Found 3 items, similar to dainty.
English → Indonesian
cantik, pandai bersolek, penganan, suka berpilih-pilih
English → English
adj 1: affectedly dainty or refined [syn: mincing
2: of delicate composition and artistry; “a dainty teacup”
3: especially pleasing to the taste; “a dainty dish to set
before a kind”
; “a tasty morsel”
4: excessively fastidious and easily disgusted; “too nice about
his food to take to camp cooking”
; “so squeamish he would
only touch the toilet handle with his elbow”
n : something considered choice to eat [syn: delicacy
English → English
, a. [Compar. Daintier
; superl. Daintiest
1. Rare; valuable; costly. [Obs.]
Full many a deynt['e] horse had he in stable.
Note: Hence the proverb “dainty maketh dearth,”
rarity makes a thing dear or precious.
2. Delicious to the palate; toothsome.
Make rich the ribs. --Shak.
3. Nice; delicate; elegant, in form, manner, or breeding;
well-formed; neat; tender.
Those dainty limbs which nature lent
For gentle usage and soft delicacy. --Milton.
I would be the girdle.
About her dainty, dainty waist. --Tennyson.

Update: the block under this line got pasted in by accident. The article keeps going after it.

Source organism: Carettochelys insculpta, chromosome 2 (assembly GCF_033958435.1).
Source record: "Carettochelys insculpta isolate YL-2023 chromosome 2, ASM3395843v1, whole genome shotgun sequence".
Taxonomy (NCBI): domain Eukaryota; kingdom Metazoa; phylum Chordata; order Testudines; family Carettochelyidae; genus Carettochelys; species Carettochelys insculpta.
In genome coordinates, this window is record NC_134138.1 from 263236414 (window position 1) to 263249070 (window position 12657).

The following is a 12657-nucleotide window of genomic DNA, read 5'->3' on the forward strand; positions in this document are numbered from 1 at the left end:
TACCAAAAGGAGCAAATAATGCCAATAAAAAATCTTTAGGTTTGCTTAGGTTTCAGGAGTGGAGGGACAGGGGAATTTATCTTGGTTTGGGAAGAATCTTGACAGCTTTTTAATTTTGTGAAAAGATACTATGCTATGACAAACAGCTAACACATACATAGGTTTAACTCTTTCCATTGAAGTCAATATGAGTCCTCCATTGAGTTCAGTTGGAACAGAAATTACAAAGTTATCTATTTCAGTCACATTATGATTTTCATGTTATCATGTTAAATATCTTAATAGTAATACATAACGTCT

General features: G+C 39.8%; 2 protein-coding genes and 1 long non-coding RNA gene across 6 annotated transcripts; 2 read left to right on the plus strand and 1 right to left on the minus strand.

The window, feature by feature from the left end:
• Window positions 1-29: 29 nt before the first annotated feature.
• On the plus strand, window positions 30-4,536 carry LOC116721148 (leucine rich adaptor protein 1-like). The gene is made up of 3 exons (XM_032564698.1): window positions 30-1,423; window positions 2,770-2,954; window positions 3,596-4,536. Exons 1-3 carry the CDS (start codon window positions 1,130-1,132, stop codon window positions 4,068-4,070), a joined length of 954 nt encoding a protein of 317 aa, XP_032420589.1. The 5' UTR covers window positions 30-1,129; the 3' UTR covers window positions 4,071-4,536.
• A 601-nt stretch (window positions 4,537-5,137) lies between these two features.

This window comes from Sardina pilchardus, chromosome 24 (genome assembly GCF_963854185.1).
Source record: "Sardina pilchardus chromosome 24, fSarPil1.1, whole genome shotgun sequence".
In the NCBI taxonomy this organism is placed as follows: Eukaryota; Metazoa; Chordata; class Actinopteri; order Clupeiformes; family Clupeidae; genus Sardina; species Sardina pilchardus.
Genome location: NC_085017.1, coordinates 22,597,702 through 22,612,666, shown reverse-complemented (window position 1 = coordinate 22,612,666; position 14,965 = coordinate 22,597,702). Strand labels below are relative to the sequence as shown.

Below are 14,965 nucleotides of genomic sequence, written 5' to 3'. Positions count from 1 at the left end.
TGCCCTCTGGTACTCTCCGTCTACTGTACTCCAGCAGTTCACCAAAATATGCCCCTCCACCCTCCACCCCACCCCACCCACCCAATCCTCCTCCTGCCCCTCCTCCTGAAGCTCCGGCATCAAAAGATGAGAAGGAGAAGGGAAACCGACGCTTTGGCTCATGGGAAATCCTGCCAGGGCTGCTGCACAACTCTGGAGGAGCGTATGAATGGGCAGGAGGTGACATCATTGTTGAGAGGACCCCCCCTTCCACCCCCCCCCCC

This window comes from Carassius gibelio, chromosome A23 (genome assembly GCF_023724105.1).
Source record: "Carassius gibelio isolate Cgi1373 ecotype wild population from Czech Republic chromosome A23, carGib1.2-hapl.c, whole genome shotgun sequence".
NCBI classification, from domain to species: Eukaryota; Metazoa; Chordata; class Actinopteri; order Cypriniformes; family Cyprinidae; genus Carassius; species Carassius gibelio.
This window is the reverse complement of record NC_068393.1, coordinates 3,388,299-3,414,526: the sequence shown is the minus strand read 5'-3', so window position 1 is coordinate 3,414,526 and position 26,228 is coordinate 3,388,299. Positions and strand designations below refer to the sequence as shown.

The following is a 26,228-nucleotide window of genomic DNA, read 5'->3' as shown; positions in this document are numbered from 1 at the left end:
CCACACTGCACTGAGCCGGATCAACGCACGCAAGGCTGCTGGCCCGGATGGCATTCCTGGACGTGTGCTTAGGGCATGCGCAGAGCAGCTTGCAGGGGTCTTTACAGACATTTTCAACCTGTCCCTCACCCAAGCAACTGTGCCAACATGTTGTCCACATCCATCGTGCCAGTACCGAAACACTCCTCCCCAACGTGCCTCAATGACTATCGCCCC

4. Requiring dainties. Hence: Overnice; hard to please;
fastidious; squeamish; scrupulous; ceremonious.
Thew were a fine and dainty people. --Bacon.
And let us not be dainty of leave-taking,
But shift away. --Shak.
To make dainty
, to assume or affect delicacy or
Ah ha, my mistresses! which of you all
Will now deny to dance? She that makes dainty,
She, I'll swear, hath corns. --Shak.
, n.; pl. Dainties
. [OE. deinie, dainte,
deintie, deyntee, OF. deinti['e] delicacy, orig., dignity,
honor, fr. L. dignitas, fr. dignus worthy. See Deign
1. Value; estimation; the gratification or pleasure taken in
I ne told no deyntee of her love. --Chaucer.
2. That which is delicious or delicate; a delicacy.
That precious nectar may the taste renew
Of Eden's dainties, by our parents lost. --Beau. &
3. A term of fondness. [Poetic] --B. Jonson.
Usage: These words are here compared as denoting articles of
food. The term delicacy as applied to a nice article
of any kind, and hence to articles of food which are
particularly attractive. Dainty is stronger, and
denotes some exquisite article of cookery. A hotel may
be provided with all the delicacies of the season, and
its table richly covered with dainties.
I mean of taste, sight, smell, herbs, fruits,
Walks and the melody of birds. --Milton.
[A table] furnished plenteously with bread,
And dainties, remnants of the last regale.